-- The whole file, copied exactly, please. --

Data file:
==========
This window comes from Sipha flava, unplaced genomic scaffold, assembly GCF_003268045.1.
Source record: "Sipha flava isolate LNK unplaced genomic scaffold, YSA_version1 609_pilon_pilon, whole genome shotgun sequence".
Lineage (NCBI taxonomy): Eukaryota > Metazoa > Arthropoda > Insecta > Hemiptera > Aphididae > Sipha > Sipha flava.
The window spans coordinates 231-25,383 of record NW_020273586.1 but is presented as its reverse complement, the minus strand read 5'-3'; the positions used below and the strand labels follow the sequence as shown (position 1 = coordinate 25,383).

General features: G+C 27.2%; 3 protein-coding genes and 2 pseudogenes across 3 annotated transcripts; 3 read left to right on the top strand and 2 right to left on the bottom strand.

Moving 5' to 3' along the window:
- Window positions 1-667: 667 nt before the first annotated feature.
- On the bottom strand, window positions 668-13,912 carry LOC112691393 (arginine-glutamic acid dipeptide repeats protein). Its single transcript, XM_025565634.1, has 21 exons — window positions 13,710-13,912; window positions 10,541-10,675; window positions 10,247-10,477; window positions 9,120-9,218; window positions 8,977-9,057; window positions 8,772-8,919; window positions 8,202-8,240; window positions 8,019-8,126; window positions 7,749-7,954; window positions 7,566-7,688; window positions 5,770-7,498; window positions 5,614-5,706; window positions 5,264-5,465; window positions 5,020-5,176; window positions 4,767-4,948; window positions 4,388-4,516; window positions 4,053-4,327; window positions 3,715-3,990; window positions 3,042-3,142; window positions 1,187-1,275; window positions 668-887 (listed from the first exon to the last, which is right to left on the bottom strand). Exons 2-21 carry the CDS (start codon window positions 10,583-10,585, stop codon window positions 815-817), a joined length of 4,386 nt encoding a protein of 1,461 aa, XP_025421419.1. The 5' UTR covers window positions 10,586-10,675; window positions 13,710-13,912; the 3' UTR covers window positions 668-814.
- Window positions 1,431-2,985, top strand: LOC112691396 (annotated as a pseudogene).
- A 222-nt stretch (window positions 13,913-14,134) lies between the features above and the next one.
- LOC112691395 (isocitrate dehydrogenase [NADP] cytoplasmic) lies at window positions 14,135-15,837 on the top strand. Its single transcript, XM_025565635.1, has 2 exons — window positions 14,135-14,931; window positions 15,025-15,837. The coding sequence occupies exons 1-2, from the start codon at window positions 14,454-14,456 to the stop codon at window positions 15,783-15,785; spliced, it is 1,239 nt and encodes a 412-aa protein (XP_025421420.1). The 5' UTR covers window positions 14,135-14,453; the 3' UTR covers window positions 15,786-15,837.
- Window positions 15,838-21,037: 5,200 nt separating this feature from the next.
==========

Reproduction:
This window comes from Sipha flava, unplaced genomic scaffold, assembly GCF_003268045.1.
Source record: "Sipha flava isolate LNK unplaced genomic scaffold, YSA_version1 609_pilon_pilon, whole genome shotgun sequence".
Lineage (NCBI taxonomy): Eukaryota > Metazoa > Arthropoda > Insecta > Hemiptera > Aphididae > Sipha > Sipha flava.
The window spans coordinates 231-25,383 of record NW_020273586.1 but is presented as its reverse complement, the minus strand read 5'-3'; the positions used below and the strand labels follow the sequence as shown (position 1 = coordinate 25,383).

General features: G+C 27.2%; 3 protein-coding genes and 2 pseudogenes across 3 annotated transcripts; 3 read left to right on the top strand and 2 right to left on the bottom strand.

Moving 5' to 3' along the window:
- Window positions 1-667: 667 nt before the first annotated feature.
- On the bottom strand, window positions 668-13,912 carry LOC112691393 (arginine-glutamic acid dipeptide repeats protein). Its single transcript, XM_025565634.1, has 21 exons — window positions 13,710-13,912; window positions 10,541-10,675; window positions 10,247-10,477; window positions 9,120-9,218; window positions 8,977-9,057; window positions 8,772-8,919; window positions 8,202-8,240; window positions 8,019-8,126; window positions 7,749-7,954; window positions 7,566-7,688; window positions 5,770-7,498; window positions 5,614-5,706; window positions 5,264-5,465; window positions 5,020-5,176; window positions 4,767-4,948; window positions 4,388-4,516; window positions 4,053-4,327; window positions 3,715-3,990; window positions 3,042-3,142; window positions 1,187-1,275; window positions 668-887 (listed from the first exon to the last, which is right to left on the bottom strand). Exons 2-21 carry the CDS (start codon window positions 10,583-10,585, stop codon window positions 815-817), a joined length of 4,386 nt encoding a protein of 1,461 aa, XP_025421419.1. The 5' UTR covers window positions 10,586-10,675; window positions 13,710-13,912; the 3' UTR covers window positions 668-814.
- Window positions 1,431-2,985, top strand: LOC112691396 (annotated as a pseudogene).
- A 222-nt stretch (window positions 13,913-14,134) lies between the features above and the next one.
- LOC112691395 (isocitrate dehydrogenase [NADP] cytoplasmic) lies at window positions 14,135-15,837 on the top strand. Its single transcript, XM_025565635.1, has 2 exons — window positions 14,135-14,931; window positions 15,025-15,837. The coding sequence occupies exons 1-2, from the start codon at window positions 14,454-14,456 to the stop codon at window positions 15,783-15,785; spliced, it is 1,239 nt and encodes a 412-aa protein (XP_025421420.1). The 5' UTR covers window positions 14,135-14,453; the 3' UTR covers window positions 15,786-15,837.
- Window positions 15,838-21,037: 5,200 nt separating this feature from the next.